When a fire burns with high intensity, soot deposited on nearby surfaces is burned off, leaving a clean area. Such an area of "clean burn" was present on the bottom of the cable tray directly above and slightly inboard of port generator valve covers 1 and 2. The localized nature of the fire indicates that the most intense fire was centred in this area, which is also the general location of the fuel filters.

The vertical soot patterns on the exhaust uptake, the horizontal patterns on top of valve covers 4, 5 and 6, and the shadowing on the aft surfaces of the same valve covers, indicate a fire origin at the engine's port side, forward of cylinder head No. 1. The most probable high temperature ignition sources in this area are the indicator cock protruding from the cylinder head and the uncovered exhaust manifold connecting to the turbocharger.

Three sources of fuel were present in the vicinity of cylinder head No. 6. Lubricating oil was present beneath the valve cover. However, it was not under pressure and was contained by the cover itself. As the covers were intact and in place subsequent to the fire, lube oil can be ruled out as a source of fuel.

The two fuel oil filters mounted on the starboard upper side of the engine contain fuel under pressure of approximately one bar and are mounted on the same plane as the exposed exhaust manifold and indicator cock. Examination of the fuel filters indicated that the aft filter was extensively damaged internally. This indicates that the aft filter was not cooled by fuel flow and thus not in service at the time of the occurrence. It can, therefore, be ruled out as a source of fuel to the fire. Furthermore, the position of the fuel selector cock indicated that the forward filter was in service at the time of the occurrence.

At an unknown time before the occurrence, modifications had been made to the forward filter cover/bolt sealing surface, which removed the seating groove for the copper washer and left the sealing surface uneven and grooved with file marks. As a result, the watchkeeping engineer had experienced a problem obtaining a fuel-tight joint at the copper gasket sealing the cover to its securing bolt when he serviced the filter one hour before the fire. No new copper gaskets were available on board, so the existing copper gasket was annealed and re-used. Once a copper gasket has been deformed by use, it is more difficult to obtain a tight seal for subsequent usage even if it has been annealed. The combination of the modified, uneven sealing surface and the re-use of the used gasket increased the risk of leakage once pressure was applied to the filter.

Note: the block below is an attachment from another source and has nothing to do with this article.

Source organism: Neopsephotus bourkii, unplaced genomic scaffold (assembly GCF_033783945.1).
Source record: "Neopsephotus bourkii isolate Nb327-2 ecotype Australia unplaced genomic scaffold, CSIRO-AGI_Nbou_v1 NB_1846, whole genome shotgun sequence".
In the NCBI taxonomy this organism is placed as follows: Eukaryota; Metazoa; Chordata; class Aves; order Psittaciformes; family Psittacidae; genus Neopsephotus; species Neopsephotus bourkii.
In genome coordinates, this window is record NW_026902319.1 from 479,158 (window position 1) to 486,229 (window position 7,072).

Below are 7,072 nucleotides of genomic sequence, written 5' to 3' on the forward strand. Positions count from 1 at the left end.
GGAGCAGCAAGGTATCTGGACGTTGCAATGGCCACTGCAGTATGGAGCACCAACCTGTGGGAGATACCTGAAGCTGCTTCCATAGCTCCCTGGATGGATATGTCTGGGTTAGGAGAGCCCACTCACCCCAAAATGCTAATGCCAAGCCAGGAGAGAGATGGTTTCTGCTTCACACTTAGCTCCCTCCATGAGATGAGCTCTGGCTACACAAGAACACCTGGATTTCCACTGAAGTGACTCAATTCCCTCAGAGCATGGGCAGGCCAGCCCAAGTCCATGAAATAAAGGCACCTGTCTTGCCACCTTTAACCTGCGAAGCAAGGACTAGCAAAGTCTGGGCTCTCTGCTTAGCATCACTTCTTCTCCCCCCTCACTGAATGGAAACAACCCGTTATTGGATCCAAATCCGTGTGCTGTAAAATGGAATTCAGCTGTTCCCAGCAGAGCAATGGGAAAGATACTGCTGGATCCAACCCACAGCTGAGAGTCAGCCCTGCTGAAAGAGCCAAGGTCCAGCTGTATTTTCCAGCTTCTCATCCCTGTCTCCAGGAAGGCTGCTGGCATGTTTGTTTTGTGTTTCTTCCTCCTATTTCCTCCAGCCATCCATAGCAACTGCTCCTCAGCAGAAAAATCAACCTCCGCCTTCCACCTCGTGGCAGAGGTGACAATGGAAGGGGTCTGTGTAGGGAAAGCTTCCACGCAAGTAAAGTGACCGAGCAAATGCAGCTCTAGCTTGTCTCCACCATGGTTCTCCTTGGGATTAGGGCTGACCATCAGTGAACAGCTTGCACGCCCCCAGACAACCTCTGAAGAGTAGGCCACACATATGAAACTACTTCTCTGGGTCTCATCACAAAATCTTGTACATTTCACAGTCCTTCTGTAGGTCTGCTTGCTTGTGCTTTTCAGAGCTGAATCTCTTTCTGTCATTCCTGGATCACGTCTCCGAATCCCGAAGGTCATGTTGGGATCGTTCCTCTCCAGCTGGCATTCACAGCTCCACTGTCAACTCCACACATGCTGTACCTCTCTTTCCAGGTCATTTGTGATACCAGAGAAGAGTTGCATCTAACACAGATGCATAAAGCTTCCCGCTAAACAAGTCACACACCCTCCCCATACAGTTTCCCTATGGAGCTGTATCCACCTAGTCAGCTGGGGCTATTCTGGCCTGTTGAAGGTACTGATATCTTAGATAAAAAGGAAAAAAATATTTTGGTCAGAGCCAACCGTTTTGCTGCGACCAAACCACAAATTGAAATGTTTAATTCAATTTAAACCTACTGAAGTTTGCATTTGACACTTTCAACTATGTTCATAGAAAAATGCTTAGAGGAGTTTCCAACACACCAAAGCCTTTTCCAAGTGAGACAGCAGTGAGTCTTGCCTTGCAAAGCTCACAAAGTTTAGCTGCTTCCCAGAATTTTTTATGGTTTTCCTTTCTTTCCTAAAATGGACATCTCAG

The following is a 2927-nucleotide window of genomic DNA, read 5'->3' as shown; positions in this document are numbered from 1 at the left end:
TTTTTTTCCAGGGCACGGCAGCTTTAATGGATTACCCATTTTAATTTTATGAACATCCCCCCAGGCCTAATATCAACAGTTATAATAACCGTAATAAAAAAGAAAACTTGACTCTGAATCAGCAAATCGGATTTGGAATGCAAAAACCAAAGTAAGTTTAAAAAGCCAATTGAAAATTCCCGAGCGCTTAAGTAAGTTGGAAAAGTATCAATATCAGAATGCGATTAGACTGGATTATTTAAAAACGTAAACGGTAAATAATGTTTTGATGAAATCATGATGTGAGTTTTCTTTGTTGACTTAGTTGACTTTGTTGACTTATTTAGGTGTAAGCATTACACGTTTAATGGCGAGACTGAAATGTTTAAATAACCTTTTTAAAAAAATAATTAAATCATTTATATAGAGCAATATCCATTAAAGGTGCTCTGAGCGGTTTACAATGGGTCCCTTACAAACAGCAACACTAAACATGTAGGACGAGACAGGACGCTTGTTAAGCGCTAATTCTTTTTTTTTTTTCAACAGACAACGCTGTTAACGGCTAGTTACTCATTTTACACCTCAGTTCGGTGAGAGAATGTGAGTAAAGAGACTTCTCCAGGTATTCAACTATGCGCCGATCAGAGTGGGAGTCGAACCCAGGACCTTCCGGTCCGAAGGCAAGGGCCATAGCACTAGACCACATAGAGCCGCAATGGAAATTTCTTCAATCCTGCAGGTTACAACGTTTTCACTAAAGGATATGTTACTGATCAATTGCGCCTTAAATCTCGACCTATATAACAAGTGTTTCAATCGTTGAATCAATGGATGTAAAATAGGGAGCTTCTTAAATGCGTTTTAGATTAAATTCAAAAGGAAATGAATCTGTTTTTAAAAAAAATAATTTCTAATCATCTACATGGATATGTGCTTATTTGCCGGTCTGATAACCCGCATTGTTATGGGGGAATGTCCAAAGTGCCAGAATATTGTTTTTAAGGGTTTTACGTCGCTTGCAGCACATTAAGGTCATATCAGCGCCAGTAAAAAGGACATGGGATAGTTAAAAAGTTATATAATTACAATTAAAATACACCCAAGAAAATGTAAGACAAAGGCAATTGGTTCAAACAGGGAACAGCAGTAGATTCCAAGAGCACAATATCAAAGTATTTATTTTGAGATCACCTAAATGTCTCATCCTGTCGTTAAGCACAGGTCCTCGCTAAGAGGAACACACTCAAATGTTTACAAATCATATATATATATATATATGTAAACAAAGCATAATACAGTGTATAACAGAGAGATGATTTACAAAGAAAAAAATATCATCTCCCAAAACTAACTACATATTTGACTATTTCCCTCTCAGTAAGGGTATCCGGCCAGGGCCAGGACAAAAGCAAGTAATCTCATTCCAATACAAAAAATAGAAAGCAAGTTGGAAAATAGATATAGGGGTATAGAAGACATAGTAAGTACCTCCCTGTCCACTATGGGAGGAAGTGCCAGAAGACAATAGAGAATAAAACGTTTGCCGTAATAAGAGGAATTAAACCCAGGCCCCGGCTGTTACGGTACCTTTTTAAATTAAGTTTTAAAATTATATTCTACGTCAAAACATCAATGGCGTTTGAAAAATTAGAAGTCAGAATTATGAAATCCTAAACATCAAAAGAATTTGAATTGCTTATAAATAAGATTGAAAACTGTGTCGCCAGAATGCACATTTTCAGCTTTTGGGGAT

Under normal circumstances a liquid fuel would have to be above its flash point for vapours to form an ignitable mixture. However, in the case of spraying fuel, ignition can often occur at temperatures below the flash point provided a heat source above its ignition temperature is present. Therefore, the initial leak developed at the copper gasket and, due to the mounting position of the filter and lack of shielding between it and the engine, sprayed a fine mist of fuel onto the exposed indicator cock or exhaust manifold, both of which were above the ignition temperature of the fuel. As the fire progressed, it melted the main cover rubber O-ring on the forward filter, which then provided a large volume of pressurized fuel until the fire was discovered and the engine was shut down.

It is a common practice on merchant ships for the chief engineer to take over the engine-room watch during fire and emergency drills. This practice ensures continuity of watchkeeping during the drill and expeditious provision of emergency services (pumping, emergency power, electrical isolation) required by the emergency or drill.

During the drill, the chief engineer and mechanical assistant remained in the control room, the location of which does not provide a view of the port side of the engine-room including the port generator. Neither the chief engineer nor the mechanical assistant on watch had made a visual inspection of the engine-room between 1515 and 1600. As a result, the fire was able to establish itself well before being discovered.

Vessels built after 1 September 1984 are required to have the wiring for their duplicated steering power and control systems follow routes as widely separated as possible. This ensures that no "single point" damage can render the system completely inoperable. However, the "NANTICOKE" was built in 1980, before the new international regulations came into effect; the steering pump main power cables and the control wiring from the bridge ran together in a common cable tray past the port generator. Even though the fire was restricted to the area immediately surrounding the front of the port generator, routing the common cable tray that contained all of the steering systems resulted in the cables being destroyed. After the fire was extinguished, attempts were made to get the vessel underway to New York. However, due to fire damage to the wiring, no steering was available. This effectively disabled the vessel until an alternate source of electrical power was jury-rigged to the steering gear.